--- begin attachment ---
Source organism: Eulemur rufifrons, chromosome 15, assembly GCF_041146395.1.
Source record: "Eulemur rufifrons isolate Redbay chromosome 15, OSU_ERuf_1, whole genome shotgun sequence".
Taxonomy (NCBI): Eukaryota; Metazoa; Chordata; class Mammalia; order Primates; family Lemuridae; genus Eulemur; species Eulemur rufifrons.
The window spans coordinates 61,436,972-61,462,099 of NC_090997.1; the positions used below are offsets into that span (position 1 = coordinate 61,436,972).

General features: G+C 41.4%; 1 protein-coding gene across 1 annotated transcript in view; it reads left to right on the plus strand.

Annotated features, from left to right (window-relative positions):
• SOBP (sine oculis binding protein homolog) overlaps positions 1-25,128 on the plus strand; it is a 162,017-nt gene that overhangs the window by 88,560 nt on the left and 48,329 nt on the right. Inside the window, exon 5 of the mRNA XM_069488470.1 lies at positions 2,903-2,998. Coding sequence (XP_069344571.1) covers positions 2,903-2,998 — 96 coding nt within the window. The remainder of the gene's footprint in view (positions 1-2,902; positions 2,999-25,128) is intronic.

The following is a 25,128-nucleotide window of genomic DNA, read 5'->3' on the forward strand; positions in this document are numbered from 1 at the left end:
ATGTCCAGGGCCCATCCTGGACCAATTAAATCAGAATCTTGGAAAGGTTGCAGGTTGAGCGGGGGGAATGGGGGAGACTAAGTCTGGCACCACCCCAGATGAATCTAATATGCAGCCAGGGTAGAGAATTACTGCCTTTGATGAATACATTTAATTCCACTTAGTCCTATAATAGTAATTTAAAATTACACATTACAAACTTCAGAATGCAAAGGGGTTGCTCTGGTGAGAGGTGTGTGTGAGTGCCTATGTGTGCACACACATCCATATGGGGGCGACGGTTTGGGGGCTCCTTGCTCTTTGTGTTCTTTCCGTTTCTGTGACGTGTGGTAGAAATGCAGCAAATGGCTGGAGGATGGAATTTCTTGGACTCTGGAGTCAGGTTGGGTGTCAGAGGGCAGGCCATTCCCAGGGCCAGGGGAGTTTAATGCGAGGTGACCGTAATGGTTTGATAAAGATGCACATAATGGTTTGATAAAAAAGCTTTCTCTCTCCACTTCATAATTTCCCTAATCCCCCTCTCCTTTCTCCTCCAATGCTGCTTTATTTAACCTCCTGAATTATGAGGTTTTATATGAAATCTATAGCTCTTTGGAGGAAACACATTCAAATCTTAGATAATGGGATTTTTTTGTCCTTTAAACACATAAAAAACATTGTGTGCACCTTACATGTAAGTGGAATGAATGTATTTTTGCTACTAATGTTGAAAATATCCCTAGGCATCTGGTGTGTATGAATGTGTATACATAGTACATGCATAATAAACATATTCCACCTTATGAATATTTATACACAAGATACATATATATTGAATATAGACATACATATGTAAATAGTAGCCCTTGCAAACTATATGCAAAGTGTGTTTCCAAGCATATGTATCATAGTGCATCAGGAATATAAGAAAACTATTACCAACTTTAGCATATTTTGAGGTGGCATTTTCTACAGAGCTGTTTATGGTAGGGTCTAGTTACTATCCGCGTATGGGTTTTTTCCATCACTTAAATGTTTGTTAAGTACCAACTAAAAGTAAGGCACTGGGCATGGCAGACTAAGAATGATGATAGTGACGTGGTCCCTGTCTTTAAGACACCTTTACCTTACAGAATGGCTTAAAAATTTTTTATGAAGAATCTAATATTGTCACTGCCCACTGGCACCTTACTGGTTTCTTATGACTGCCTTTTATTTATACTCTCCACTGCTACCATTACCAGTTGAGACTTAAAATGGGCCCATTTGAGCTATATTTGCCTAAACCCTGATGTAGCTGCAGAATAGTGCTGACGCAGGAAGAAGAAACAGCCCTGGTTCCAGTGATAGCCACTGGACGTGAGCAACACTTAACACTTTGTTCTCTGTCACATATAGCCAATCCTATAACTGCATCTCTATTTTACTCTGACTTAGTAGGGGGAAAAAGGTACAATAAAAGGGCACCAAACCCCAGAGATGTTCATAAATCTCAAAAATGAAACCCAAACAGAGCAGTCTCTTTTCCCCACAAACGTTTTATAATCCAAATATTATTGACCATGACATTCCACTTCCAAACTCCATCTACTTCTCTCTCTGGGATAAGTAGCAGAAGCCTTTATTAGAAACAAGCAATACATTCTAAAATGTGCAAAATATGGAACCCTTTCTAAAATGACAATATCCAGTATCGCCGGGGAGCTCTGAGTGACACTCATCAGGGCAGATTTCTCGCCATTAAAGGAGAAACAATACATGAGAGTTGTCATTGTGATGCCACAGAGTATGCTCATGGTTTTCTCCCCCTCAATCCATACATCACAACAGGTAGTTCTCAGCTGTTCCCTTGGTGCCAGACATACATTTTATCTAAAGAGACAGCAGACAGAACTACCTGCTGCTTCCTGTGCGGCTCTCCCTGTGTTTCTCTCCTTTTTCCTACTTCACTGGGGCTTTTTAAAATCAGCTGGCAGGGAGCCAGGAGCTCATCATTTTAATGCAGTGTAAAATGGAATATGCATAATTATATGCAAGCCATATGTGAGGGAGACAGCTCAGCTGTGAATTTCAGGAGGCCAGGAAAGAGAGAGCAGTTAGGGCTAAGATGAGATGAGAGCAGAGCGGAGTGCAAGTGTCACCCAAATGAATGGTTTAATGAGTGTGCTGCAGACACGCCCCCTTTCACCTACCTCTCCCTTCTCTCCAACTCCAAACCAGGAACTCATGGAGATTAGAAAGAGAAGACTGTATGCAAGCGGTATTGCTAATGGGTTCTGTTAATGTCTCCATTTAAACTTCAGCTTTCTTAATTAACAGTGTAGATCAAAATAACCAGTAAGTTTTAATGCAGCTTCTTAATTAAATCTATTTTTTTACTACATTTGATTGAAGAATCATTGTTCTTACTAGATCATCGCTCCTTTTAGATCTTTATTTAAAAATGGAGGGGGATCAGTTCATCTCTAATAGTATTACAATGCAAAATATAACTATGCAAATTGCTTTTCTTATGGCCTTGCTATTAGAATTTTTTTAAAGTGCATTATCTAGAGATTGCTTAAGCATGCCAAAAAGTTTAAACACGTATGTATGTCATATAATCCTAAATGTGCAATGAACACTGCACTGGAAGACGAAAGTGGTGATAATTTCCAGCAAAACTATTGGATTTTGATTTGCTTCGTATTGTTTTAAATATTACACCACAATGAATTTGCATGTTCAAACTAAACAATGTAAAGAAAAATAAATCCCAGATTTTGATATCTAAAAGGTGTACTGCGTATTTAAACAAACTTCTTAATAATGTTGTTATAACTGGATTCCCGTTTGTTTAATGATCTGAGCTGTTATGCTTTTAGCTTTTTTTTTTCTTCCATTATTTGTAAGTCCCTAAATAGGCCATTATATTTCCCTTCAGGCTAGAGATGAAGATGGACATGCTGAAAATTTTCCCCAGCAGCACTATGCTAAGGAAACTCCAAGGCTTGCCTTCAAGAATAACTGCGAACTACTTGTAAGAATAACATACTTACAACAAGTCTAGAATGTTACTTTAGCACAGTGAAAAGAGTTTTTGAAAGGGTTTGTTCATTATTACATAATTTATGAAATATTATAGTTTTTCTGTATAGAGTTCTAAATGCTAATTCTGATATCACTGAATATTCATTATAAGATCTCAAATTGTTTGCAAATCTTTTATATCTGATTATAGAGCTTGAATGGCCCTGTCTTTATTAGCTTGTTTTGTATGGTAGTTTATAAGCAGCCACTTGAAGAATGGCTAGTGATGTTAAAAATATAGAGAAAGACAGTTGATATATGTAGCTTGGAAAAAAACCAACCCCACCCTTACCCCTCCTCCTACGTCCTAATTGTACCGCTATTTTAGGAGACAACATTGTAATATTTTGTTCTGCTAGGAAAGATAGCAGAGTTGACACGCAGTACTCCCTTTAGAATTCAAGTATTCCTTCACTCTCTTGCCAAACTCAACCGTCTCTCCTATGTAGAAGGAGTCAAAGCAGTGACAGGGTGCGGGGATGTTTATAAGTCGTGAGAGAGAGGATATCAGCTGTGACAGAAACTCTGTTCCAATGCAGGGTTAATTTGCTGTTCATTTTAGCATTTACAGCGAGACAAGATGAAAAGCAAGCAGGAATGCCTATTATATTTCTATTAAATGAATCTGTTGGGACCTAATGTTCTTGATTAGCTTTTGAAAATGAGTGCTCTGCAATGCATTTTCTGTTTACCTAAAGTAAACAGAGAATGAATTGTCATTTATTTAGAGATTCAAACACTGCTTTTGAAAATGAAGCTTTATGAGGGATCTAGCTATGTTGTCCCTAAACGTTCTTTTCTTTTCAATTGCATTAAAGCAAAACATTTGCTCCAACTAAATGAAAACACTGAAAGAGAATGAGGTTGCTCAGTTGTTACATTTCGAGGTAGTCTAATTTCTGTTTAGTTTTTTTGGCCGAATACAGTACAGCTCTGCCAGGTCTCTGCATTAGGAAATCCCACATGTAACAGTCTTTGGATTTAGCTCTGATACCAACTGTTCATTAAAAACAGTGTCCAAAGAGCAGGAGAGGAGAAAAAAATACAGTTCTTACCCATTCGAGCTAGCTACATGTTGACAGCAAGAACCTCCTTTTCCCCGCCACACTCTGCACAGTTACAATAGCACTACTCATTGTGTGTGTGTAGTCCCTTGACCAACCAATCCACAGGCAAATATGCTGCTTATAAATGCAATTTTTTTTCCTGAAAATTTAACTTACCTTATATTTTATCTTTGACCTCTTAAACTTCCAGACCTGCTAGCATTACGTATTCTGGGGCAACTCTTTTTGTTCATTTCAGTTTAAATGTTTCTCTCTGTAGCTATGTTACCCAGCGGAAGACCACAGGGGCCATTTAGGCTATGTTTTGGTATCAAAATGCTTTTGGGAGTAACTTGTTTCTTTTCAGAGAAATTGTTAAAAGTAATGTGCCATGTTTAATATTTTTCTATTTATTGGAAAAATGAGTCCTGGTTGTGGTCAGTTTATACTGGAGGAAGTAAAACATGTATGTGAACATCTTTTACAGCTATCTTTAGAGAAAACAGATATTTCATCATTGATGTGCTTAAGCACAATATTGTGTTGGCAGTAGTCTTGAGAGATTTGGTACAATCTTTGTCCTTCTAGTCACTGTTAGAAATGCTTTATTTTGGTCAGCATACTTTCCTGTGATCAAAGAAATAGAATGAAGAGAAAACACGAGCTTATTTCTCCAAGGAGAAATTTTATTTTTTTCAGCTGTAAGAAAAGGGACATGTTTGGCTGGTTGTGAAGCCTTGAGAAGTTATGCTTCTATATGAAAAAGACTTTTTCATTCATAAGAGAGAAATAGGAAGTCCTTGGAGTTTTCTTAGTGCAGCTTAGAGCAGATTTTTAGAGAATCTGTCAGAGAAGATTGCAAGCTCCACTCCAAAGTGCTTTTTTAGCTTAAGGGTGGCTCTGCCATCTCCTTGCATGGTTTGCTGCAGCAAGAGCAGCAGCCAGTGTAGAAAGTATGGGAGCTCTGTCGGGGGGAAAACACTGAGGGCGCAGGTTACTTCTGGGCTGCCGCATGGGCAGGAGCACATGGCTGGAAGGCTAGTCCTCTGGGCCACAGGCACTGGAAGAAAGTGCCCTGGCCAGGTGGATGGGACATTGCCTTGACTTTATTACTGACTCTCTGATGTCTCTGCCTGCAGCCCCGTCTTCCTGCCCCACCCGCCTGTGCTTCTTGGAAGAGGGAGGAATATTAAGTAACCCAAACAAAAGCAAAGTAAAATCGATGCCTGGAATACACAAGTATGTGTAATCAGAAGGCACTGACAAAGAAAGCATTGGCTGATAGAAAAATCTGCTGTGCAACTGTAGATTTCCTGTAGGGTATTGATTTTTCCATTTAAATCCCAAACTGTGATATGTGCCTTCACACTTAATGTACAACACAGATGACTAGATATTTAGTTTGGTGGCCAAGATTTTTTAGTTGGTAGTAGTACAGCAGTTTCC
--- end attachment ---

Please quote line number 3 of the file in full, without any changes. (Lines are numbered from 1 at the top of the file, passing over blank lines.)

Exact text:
Taxonomy (NCBI): Eukaryota; Metazoa; Chordata; class Mammalia; order Primates; family Lemuridae; genus Eulemur; species Eulemur rufifrons.